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Sabermetrics Hit the Screen, Successfully, in ‘Moneyball’

'Moneyball' is a home run.

I'll admit it—I was skeptical about the idea of a Moneyball film adaptation. When I first heard about the idea, I think I mockingly dubbed it "On Base Percentage: The Movie."

Sure, Michael Lewis' 2003 bestseller—about Oakland Athletics general manager Billy Beane and how he used proprietary statistical analysis to overcome a miniscule team payroll—is a great and important book that tells a fascinating story. Cinematic, however, is not a word that comes to mind.

The Social Network proved that a movie about data-crunching and business strategy could be exciting, and Moneyball continues the tradition while updating it to baseball. It's not perfect—there are pacing issues, and it probably should have been about 15 minutes shorter—but Moneyball is still a supremely entertaining work.

Directed by Capote's Bennett Miller, the movie tells the story of the 2003 Oakland Athletics and their general manager Billy Beane (Brad Pitt). A former highly-touted prospect who flamed out during a brief playing career, Beane imposes a system of "sabermetics," adapted from the work of legendary statistician Bill James, to overcome the team's low payroll and the departure of three star players.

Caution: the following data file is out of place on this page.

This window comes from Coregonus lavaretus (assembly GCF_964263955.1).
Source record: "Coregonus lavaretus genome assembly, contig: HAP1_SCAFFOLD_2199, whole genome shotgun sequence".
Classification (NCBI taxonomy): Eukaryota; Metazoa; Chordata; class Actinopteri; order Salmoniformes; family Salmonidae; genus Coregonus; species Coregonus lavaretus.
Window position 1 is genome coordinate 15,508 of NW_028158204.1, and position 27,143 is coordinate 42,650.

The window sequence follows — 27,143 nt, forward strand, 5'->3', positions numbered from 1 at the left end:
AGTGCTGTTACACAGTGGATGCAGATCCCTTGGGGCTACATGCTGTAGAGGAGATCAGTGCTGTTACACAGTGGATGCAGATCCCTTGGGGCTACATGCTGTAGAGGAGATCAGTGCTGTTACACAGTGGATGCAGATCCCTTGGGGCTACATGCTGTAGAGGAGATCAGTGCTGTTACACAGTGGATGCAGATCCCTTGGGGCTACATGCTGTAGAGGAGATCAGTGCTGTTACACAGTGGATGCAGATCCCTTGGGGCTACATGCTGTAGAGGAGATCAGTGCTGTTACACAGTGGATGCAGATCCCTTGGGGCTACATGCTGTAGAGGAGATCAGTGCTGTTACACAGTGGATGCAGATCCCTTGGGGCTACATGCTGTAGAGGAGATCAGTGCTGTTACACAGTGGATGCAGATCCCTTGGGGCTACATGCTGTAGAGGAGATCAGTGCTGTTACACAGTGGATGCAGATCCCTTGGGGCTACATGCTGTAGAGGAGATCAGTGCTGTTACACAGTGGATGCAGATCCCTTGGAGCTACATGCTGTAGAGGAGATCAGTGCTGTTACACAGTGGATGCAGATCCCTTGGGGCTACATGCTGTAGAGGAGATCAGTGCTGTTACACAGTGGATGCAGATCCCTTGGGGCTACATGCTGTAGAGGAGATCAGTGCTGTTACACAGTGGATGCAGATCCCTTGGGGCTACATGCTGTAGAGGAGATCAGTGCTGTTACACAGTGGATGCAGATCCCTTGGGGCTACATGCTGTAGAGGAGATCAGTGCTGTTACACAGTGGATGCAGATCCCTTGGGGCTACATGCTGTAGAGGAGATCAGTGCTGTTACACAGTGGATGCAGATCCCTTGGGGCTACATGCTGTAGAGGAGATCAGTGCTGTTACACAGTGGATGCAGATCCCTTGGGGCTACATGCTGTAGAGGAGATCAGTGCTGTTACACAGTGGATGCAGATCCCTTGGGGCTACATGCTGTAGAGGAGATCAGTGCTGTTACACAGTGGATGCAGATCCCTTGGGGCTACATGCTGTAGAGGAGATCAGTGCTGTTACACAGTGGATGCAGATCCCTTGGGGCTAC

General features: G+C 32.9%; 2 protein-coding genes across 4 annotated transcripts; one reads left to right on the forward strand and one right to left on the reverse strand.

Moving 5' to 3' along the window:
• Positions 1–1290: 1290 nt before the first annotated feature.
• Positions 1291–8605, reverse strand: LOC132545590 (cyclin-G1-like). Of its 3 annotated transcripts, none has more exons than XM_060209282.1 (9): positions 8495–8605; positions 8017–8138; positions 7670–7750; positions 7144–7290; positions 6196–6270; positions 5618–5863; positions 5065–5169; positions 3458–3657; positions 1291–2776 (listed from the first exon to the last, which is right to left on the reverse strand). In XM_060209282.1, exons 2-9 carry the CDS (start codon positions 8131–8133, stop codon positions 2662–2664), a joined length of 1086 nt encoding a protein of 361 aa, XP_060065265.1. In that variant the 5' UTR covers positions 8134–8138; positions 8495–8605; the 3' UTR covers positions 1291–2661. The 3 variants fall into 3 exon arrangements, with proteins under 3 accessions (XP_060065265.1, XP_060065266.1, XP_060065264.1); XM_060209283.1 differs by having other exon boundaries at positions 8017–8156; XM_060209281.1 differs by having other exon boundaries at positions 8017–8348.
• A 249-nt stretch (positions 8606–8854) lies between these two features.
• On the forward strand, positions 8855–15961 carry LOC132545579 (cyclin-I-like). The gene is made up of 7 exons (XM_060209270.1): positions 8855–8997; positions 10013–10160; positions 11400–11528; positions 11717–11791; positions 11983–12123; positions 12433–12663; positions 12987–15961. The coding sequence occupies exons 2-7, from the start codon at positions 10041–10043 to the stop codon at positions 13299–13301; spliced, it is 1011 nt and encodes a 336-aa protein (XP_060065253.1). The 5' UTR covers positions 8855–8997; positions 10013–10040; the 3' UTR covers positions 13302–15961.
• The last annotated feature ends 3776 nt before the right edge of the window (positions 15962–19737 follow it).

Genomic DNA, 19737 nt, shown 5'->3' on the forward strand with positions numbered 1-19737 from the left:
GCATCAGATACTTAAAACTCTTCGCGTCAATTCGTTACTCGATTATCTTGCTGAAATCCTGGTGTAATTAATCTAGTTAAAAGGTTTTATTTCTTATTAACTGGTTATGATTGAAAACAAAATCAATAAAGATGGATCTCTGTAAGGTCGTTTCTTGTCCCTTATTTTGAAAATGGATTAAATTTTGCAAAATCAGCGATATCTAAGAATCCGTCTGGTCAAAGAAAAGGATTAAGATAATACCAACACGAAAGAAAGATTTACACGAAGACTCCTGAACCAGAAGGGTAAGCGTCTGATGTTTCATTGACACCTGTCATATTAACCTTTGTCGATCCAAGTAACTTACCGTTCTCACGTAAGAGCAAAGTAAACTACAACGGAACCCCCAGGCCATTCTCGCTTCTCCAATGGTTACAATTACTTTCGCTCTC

With the help of a young Yale grad and numbers wiz (Jonah Hill), Beane butts heads with the crusty baseball lifers in the team's scouting department, as well as manager Art Howe (Philip Seymour Hoffman, reuniting with his Capote director in the most un-Truman Capote role imaginable.)

While it follows some of the beats of a typical sports movie—the scrappy underdogs, the Big Game at the End—Moneyball is unique in being the first such film with a general manager as its hero and statistical analysis playing such a huge part. It's the movie baseball hot stove and transaction junkies have been waiting for their entire lives.

The film omits a couple of the book's best scenes, the ones involving the baseball draft, but does include a great punchline concerning catcher Jeremy Brown. And while the structure is untraditional, the film's last 20 minutes are especially inspired.

True, a few things ring false—general managers don't generally fly to other cities for trade negotiations, nor do they ask that opposing GMs stock their clubhouse soda machine as part of a trade. As a lifelong Minnesota Twins partisan, I remember clearly that their elimination game against the A's in 2002 was a day game and not a night game. And while a Kansas City player is introduced as "Raul Ibanez," the actor playing him bears no resemblance whatsoever to the current Phils' left fielder.

Moneyball followed a tumultuous path to the screen, with directors shuffling in and out and the script re-written numerous times. The screenplay is credited to Aaron Sorkin and Steven Zaillian—Oscar winners both—with Stan Chervin getting a "story by" credit. There's nothing wrong with the script, but I can't help but get the sense that had Sorkin written the movie solo, it would have been even better.

The best baseball book of the '70s, Jim Bouton's Ball Four, was never adapted into a movie, although it certainly should have been. The best baseball book of the 2000s now has, and it's thankfully not a disappointment.

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The Silver Screen Rating: 4.5 stars (out of 5)

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Roll Credits: Moneyball

Directed by: Bennett Miller

Starring: Brad Pitt, Jonah Hill, Chris Pratt, Robin Wright

Rated: PG 13

Length:2 hours 6 min‎‎utes

Appearing at: Ritz 5 Movies

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